The growth of the independent alternative investment industry (which includes hedge funds and private equity) and 2008 financial crisis have led to the rise in custodian services in hedge funds. The financial markets (especially in the hedge fund industry) over the past five years have experienced a rise in government intervention via the financial services regulations, for example, the Dodd-Frank Financial Reform Act in America and the FSB Fais Act in South Africa. Concerns around counter-party risk (Lehman Brothers and others) as well as many other factors have contributed to the increase in custodian duties among hedge funds. (Justin Perun, Emerging Role of the Custodian).
Roles of Custodians in Hedge Funds
Custodial services are more complicated for hedge funds than for mutual funds. Hedge funds will take long and short positions in securities, which will require ready access to securities lending and financing facilities. Hedge funds typically have more elaborate derivative strategies than long-only funds; in turn, this implies more complicated custody and collateral arrangements. As a result, a hedge fund will usually engage a prime broker to take care of many of the custodial services required, which is in contrast to the long-only mutual fund business.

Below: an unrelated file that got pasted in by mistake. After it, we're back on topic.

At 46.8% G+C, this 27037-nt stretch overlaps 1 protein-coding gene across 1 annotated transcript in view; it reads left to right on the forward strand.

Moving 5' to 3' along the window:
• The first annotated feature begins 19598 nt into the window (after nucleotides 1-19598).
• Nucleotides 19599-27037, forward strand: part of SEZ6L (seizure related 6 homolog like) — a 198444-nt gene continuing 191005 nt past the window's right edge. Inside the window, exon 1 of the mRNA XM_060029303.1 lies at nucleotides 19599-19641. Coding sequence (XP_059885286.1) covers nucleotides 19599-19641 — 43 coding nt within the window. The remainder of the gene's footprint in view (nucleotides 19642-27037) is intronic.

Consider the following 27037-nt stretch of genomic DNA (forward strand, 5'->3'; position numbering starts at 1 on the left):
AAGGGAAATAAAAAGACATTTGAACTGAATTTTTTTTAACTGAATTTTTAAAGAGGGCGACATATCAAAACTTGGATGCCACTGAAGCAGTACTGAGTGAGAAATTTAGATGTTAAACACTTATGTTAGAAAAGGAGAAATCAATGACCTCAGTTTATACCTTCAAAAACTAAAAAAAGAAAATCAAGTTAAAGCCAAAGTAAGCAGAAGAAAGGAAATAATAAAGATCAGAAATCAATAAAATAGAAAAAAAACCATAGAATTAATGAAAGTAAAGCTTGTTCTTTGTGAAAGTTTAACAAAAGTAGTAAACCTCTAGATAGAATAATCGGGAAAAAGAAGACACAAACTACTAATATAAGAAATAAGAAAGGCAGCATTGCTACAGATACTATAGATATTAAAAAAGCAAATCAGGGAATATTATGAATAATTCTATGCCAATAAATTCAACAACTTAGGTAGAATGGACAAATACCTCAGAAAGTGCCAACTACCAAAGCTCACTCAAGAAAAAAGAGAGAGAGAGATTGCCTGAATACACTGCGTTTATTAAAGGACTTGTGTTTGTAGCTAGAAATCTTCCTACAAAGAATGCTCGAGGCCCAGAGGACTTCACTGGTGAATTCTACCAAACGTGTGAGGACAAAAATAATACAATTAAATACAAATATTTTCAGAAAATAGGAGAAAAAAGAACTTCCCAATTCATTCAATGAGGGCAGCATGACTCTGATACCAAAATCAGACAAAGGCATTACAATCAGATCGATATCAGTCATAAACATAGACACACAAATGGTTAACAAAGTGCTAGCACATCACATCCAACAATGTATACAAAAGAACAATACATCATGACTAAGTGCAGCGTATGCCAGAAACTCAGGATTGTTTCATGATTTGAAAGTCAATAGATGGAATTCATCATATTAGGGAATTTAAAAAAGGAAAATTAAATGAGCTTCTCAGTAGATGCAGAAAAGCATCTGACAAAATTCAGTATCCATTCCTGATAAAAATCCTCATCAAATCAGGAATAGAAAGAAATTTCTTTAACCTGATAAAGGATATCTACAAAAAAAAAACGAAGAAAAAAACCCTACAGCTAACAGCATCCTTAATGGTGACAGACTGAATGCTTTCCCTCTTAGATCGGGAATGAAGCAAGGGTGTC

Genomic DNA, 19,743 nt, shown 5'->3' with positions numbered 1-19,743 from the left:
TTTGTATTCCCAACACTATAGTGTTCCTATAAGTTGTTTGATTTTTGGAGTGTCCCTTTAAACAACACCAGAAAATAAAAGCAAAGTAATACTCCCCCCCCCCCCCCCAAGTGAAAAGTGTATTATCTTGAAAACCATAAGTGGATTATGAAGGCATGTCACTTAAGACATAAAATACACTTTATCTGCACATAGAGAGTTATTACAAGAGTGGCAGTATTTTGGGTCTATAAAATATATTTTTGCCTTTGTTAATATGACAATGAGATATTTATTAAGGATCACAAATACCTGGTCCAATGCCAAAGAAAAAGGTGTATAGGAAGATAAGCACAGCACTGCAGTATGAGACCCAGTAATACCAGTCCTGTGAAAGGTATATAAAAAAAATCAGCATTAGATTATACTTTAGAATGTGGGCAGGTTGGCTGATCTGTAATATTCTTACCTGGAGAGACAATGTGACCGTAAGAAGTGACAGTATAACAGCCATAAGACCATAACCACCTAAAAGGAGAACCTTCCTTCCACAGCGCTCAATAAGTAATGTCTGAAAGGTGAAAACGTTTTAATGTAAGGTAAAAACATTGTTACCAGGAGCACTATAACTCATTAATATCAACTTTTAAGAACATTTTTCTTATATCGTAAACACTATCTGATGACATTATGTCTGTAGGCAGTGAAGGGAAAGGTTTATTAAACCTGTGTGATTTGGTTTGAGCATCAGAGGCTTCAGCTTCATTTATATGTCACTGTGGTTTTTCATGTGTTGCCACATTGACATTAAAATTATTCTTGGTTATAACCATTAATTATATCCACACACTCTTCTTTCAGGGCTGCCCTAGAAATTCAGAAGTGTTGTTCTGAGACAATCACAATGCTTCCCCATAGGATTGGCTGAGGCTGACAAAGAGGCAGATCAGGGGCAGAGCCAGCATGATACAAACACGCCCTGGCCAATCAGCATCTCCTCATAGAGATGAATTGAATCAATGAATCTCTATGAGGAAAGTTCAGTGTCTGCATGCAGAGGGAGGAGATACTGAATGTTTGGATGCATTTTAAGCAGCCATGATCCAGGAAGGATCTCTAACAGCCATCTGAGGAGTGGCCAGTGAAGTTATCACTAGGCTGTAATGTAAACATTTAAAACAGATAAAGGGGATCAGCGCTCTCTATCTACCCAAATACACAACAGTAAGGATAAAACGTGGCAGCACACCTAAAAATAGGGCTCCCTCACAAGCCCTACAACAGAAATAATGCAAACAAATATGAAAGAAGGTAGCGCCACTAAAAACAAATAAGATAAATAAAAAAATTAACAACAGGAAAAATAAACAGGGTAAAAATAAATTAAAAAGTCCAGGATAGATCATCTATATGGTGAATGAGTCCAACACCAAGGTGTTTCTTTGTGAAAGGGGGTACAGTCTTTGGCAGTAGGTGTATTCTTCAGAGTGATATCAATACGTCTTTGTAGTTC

When securities are bought or sold, the custodian takes care of the delivery and receipt of securities against the agreed amount of cash. “Settlement” is the exchange of securities against funds. The Custodian role will be to keep records of assets, trade affirmation and settlement, cash clearing, asset servicing, reporting services, tax calculation, proxy voting and foreign exchange.
Securities Borrowing and Lending
Custodians act as the ‘Lending Agent’ (LA) for all securities lending transactions. The LA has direct contact with both the lender and borrower and is responsible for management of collateral throughout the term of the loan, including mark to market and margins calls. The LA ensures that the lender receives its rights to all interest payments or dividends arising from loaned stock.
Exchange Traded Funds (ETF) Creation/Redemption
Custodians facilitate the creation/redemption of ETF units after the market maker’s purchase/sale of the equities. Custodians facilitate the custody of ETF underlying shares, settle the market trades, and reconcile issued ETF units with its proportionate number of shares. (Omar Iskandarani, Custodian Role in Market Development, Needs and Benefits)
Asset Services entails custodians ensuring investors receive rights and benefits which ought to accrue to them. These services usually fall into several broad categories: collection of dividends and interest; corporate actions such as rights issues, re-denominations or corporate reorganisations; payment and/or reclaim of tax; voting at shareholders’ meetings by proxy.
Much of the work done by custodians consists of asset servicing and acting as an information intermediary, communicating between issuers and securities holders. While the investing customer could have performed the related work itself, it is more convenient for it to entrust these activities to a specialist because custodian banks have developed economies of scale to provide services to their customers at a cost less than the customers would incur. (Diana Chan et al.; article, The Securities Custody Industry, www.ecb.int)